“As I mentioned earlier on, we have had no negative response to the rôle of the Financial Crimes Unit. I would say that the Deputy is mistaken. The officers involved in the Jersey Financial Crimes Unit are of a very broad range of experience, and some of them have experience as well from the finance industry. They all have proven investigative backgrounds and they have experience in taking complex cases through the judicial system and in handling intelligence. Sir, all of the staff in that unit are expected to undertake CID training, fraud training and the International Diploma in Anti-Money Laundering. Where other skills are required, Sir, of a particular specialist nature, and where a case is of such significance that it is felt that it should be led by the Attorney General, the Attorney General indeed heads that inquiry and engages any extra skills that may be required even from the private sector to work alongside the investigative officers. So, Sir, I do believe that the Unit works very well and very efficiently. I have mentioned that there is a new IT system and that Unit, like every other part of the States, Sir, is subject to the difficulties of having to operate a service with increasing demands upon it within limited resources.”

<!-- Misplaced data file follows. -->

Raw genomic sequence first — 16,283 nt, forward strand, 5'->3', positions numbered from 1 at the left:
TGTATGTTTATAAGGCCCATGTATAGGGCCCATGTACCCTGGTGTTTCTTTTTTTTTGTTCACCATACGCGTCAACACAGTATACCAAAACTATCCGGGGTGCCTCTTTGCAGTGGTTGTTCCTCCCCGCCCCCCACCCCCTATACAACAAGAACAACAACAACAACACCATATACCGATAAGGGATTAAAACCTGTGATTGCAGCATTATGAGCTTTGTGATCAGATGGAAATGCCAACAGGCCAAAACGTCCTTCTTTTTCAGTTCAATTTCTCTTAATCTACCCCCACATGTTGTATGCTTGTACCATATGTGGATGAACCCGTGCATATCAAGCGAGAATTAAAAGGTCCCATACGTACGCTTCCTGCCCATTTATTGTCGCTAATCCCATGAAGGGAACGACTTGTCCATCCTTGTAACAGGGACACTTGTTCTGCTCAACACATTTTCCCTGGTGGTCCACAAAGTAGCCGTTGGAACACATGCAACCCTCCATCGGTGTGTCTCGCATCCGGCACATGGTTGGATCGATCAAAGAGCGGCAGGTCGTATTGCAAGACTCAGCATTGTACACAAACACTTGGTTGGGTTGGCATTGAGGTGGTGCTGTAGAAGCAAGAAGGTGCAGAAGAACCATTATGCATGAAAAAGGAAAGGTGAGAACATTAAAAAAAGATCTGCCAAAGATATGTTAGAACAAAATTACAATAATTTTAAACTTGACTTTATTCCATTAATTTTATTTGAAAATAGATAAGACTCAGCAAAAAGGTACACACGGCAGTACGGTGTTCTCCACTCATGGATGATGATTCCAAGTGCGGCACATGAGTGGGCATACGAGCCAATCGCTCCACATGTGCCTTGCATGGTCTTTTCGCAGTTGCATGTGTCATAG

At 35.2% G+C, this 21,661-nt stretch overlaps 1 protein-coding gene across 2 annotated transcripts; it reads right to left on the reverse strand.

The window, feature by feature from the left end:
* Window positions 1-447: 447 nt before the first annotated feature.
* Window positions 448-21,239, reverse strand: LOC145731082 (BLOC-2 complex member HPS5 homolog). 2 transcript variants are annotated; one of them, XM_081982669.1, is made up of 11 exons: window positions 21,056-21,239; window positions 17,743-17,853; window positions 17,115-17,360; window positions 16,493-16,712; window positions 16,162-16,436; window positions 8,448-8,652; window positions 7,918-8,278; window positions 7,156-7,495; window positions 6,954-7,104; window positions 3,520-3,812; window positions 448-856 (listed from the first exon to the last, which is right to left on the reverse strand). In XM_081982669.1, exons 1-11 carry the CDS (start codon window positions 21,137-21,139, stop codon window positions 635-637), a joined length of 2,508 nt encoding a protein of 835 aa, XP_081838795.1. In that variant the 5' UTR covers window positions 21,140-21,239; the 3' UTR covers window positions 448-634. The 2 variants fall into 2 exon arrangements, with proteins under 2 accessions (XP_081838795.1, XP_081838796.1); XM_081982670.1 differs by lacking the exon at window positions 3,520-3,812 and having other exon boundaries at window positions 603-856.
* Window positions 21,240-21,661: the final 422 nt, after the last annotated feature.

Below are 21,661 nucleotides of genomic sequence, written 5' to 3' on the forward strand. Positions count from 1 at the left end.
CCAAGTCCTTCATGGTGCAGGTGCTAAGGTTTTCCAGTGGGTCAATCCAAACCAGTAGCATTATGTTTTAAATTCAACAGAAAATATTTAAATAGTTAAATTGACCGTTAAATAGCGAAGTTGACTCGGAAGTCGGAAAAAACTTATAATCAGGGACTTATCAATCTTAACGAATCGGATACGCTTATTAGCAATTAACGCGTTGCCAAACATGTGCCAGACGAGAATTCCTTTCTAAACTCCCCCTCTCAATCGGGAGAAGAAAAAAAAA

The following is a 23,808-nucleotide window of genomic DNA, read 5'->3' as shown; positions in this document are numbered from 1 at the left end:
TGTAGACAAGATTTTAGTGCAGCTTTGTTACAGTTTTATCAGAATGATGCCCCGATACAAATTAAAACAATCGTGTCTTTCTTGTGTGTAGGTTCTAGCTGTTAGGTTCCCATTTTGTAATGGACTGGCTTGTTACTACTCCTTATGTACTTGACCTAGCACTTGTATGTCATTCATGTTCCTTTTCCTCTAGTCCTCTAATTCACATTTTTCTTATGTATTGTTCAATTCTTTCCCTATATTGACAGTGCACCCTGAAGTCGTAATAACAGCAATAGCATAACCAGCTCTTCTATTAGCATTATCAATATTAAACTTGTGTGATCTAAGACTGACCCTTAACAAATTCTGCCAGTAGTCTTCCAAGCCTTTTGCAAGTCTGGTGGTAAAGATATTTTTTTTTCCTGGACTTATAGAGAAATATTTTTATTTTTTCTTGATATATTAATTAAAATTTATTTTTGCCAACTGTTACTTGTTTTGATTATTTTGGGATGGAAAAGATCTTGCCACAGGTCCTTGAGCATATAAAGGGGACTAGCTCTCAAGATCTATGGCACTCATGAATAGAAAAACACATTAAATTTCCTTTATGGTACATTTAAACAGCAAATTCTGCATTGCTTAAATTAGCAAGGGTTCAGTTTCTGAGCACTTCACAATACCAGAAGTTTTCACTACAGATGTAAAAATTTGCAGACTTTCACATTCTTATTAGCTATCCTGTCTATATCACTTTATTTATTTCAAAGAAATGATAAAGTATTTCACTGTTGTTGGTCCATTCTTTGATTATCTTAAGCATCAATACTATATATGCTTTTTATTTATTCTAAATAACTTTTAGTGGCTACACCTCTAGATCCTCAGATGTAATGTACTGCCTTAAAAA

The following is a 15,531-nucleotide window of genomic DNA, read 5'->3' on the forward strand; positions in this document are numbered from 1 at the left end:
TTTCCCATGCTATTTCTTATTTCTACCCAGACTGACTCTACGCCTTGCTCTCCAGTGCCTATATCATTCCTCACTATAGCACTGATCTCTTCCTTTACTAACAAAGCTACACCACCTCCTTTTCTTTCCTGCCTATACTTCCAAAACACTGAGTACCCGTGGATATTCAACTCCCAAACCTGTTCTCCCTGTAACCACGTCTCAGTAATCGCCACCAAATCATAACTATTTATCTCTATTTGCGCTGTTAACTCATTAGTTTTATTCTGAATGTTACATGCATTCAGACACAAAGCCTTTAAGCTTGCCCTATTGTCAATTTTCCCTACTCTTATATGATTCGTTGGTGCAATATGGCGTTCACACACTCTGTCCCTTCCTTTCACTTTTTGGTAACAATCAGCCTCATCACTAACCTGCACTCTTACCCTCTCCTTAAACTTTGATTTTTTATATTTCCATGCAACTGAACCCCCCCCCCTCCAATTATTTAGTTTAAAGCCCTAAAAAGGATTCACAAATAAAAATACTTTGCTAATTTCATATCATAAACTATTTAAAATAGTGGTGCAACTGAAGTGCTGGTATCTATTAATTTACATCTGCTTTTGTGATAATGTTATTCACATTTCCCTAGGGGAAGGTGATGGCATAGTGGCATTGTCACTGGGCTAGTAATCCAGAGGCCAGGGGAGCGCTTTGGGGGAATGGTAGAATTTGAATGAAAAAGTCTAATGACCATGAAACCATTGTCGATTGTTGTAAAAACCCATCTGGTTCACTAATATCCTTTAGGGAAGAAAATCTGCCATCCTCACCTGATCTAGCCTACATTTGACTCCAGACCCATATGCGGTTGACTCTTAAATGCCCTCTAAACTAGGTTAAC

See source

09:28 Posted in Jersey | Permalink | Comments (0)


Jersey Recognises Cayman Anti-Money Laundering Laws

The Jersey Financial Services Commission recently added the Cayman Islands to its list of countries and territories considered to have an equivalent anti-money laundering framework.

The move is being seen by the Cayman Islands Monetary Authority as being of significant benefit to Cayman-based financial institutions and their clients which do business with financial institutions in Jersey.

The recognition allows Jersey's customer identification procedures to be satisfied if the client has met Cayman's customer identification requirements. This potentially saves time and resources that would otherwise have to be spent processing and supplying duplicate know-your-customer documentation to Jersey.

Jersey's anti-money laundering legislation and guidance provide in certain circumstances for a financial services business to place reliance on another institution to conduct customer identification procedures, where the institution is subject to obligations equivalent to those in Jersey, and where an overseas regulatory authority supervises the institution.

The listing of Cayman comes after months of discussion between the Cayman Islands Monetary Authority (CIMA) and its Jersey counterpart, as well as CIMA's lobbying at international forums such as the Overseas Group of Banking Supervisors for reciprocal recognition of equivalent anti-money laundering/counter terrorist financing (AML/CFT) frameworks among jurisdictions.

"We are pleased that Jersey has now added us to its list. The issue of equivalency listings relating to AML/CFT regimes is something CIMA has been concerned about for some time," commented CIMA Managing Director Cindy Scotland.